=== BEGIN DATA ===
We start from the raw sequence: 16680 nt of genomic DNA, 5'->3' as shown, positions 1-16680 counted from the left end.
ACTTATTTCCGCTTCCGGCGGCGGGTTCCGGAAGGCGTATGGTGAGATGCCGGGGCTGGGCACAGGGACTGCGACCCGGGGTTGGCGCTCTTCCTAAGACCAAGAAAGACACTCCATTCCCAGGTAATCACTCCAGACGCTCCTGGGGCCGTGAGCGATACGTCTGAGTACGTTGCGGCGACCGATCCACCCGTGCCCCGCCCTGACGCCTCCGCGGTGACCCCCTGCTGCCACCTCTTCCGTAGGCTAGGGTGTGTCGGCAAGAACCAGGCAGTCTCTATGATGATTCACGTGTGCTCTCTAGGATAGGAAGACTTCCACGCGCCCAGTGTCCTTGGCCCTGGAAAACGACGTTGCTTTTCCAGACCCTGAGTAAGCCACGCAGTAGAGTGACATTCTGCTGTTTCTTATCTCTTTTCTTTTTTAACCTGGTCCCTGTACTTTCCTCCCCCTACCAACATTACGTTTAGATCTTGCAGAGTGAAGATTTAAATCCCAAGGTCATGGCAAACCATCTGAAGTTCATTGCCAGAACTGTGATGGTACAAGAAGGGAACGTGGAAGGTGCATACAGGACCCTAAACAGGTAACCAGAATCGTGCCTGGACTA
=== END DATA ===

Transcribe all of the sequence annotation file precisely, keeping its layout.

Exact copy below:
We start from the raw sequence: 16680 nt of genomic DNA, 5'->3' as shown, positions 1-16680 counted from the left end.
ACTTATTTCCGCTTCCGGCGGCGGGTTCCGGAAGGCGTATGGTGAGATGCCGGGGCTGGGCACAGGGACTGCGACCCGGGGTTGGCGCTCTTCCTAAGACCAAGAAAGACACTCCATTCCCAGGTAATCACTCCAGACGCTCCTGGGGCCGTGAGCGATACGTCTGAGTACGTTGCGGCGACCGATCCACCCGTGCCCCGCCCTGACGCCTCCGCGGTGACCCCCTGCTGCCACCTCTTCCGTAGGCTAGGGTGTGTCGGCAAGAACCAGGCAGTCTCTATGATGATTCACGTGTGCTCTCTAGGATAGGAAGACTTCCACGCGCCCAGTGTCCTTGGCCCTGGAAAACGACGTTGCTTTTCCAGACCCTGAGTAAGCCACGCAGTAGAGTGACATTCTGCTGTTTCTTATCTCTTTTCTTTTTTAACCTGGTCCCTGTACTTTCCTCCCCCTACCAACATTACGTTTAGATCTTGCAGAGTGAAGATTTAAATCCCAAGGTCATGGCAAACCATCTGAAGTTCATTGCCAGAACTGTGATGGTACAAGAAGGGAACGTGGAAGGTGCATACAGGACCCTAAACAGGTAACCAGAATCGTGCCTGGACTA